They’re very simple. White border with blue letters at the bottom. Last name in larger print followed by a brief description in smaller print. And by description, it varies. Some descriptions are teams, some are a brief reason why the depicted person is in the set in the first place.
Most of the images used of the people on the cards are black & white (as many of them are from the 19th century and early 20th century). And those backgrounds! Bright, colorful scenery! Tommie Aaron stretching to receive a throw over a bright yellow sunset? Absolutely. David Clyde going into his windup over a cloudy purple backdrop? Yes, please! Maurice Van Robays in front of a barn? I wouldn’t have it any other way. Yes, they’re a bit gaudy, but I think they’re damn charming… and fun!
What I like perhaps the most about this set is that it makes me flip over the cards to figure out why they’re in the set! And in some cases, to find out exactly who these people are.
The set is divided up into several subsets: History in the Making (top minor league prospects), History’s Greatest Legends (baseball greats), Heroes and Legends (players known for various feats or tall tales), #1 Overall Draft Picks, Minor Leagues Best, MiLB Players of the Year, Can You Believe (players with amazing stories), Game Changers (innovators in baseball and beyond), Future Stars, Multi-Sport, Pop Icons, Historic Names, Pacific Coast League, and U.S. Presidents.
Highlighting the Historic Names subset are two cards of Sherry Magee of T206 Rushmore fame, though the Obak set’s Magie variation brings much less today on the open market than its predecessor from a century earlier.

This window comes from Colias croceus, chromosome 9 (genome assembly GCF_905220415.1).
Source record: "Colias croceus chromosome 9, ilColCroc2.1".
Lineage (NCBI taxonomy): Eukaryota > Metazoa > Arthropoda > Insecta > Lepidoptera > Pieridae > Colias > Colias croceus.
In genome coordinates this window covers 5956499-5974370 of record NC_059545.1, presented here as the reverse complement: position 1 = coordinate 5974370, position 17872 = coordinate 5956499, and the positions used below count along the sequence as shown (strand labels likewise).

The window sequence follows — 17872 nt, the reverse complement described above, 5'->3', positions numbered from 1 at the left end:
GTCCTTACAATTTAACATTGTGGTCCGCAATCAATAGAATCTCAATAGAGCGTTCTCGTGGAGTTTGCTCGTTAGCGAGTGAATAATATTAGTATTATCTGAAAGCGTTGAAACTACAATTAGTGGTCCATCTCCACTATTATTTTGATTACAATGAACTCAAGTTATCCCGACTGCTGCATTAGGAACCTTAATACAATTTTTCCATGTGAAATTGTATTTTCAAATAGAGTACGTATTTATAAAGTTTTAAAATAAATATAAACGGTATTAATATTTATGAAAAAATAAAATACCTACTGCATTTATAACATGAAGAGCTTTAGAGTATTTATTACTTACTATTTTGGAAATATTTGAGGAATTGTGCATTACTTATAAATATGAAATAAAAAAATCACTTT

The cards at the end of the set are all over the place. Card number 106, for example, is pro wrestler Hulk Hogan.
What steals the show for me is the Game Changers subset. By far the largest chunk of the set. Where else can the founders of Coke & Pepsi be on the same team?
I had mentioned Heinz, and since I’m from Chicago I make sure his card is nowhere near Harry Stevens’ card, as he’s widely known as the catering wizard who introduced hot dogs to baseball games.
There’s a card of John Sherman, whose Act does not apply to baseball. (Editor’s note: stay tuned.) And Frederick Thayer, who is largely given credit for inventing the catcher’s mask.
Jim Bouton has a card, but neither his MLB career with the Yankees nor Ball Four is mentioned on the back of the card. Instead, he shares this card with Robert Nelson, his teammate with the Portland Mavericks of the Northwest League because they created Big League Chew bubble gum!
That’s just a sampling of 2010 Tristar Obak. I have yet to get my hands on the 2009 or 2011 editions. Those 2011s are particularly enticing; I love collecting cards of 19th century players, and since I can’t afford those 1887 Allen & Ginters, these will have to do.
Old Hoss Radbourn, Lee Richmond, Joe Start, Doug Allison, Ross Barnes (even if the image on the card isn’t Barnes) and even Bob Addy (!?!) make the 2011 checklist, but that one will be particularly pricey.